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Old May 1st, 2015, 06:44 PM   #9321
foxmulder
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Quote:
Originally Posted by krisu99 View Post
I think the main interest of CSR/CNR in Bombarider rail division is to get in control of the wide patent portfolio. The problem for China now is that all of they HSR trains rely heavily on foreign patents. While all foreign manufacturers had to agree on technology transfer to chine, the accompanying agreements forbid Chine to sell the transferred technology abroad...
With the acquisition of Bombardier, China could for example bid for the US High Speed project without running into troubles ...

That won't make traditional European and Japanese manufacturers happy, after all it is them who developed the know-how over many decades.

That's capitalism at its best. The Zefiro Platform (CRH380D and its derived trains are basically Zefiro) has mainly been developed in Europe, its biggest stake is from Germany.
Various Bombarider facilities in Europe developed and built key components then shipped to China, together with a technology transfer deal as always(!) required by China. In other cases (Siemens, Alstom...) the first trains have been built in Europe, then the (money making but industry-destroying) technology-transfer deals enabled China to build those HSR trains domestically and continue development from that high starting point.

Subsequent trains are thus built in China, but still with the restriction of not selling that technology abroad. That's big money for Bombardiers stockholders, but employment is been lost in Europe. But for now at least engineering and development is still here (for example the Italian ETR1000 is part of the Zefiro family).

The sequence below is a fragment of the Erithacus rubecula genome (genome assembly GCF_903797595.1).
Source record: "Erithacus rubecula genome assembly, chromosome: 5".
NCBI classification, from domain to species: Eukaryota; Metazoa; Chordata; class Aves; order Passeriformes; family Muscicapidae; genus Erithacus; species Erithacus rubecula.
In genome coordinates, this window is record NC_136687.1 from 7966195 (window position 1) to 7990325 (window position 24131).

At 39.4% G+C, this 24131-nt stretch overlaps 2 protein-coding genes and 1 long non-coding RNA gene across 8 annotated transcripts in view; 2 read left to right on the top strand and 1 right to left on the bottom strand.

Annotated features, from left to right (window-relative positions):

Now, Bombardiers stockholders could make even more money again by selling Bombardiers rail business to China, enabling China to basically take the world's export market as production in China takes place at a fraction of the labor cost of Europe or Japan.

Bombardier Germany amongst others then are f*** up.
They have developed key technologies over decades, but will as it seems lose their engineering intellectual property if the takeover by CSR/CNR will happen. Chinese will produce and sell that stuff to the entire world market at lowest costs.

Again, capitalism at its best. Those who make money with the deal are not those who have really worked for it for year...

Ok, I know China has another more proud national version of HSR history, claiming that almost all HSR technology is being developed in China anyway. Let's start the traditional flame war :-)
You are wrong to present old-fashioned "China stole our jobs" rhetoric as a fact. You are claiming China is making high speed train market smaller for other companies, in fact it is ABSOLUTELY the opposite. China itself domestically created a high speed rail market that is bigger than rest of the world combined. This has been hugely beneficial for both European and Japanese companies. They sold trains otherwise wouldn't be sold. So they have more work for their workers. In addition they sold technology. In other words, instead of selling a train to X million Euros they have sold it for 2X million. They have been making huge profits off the Chinese high speed rail boom.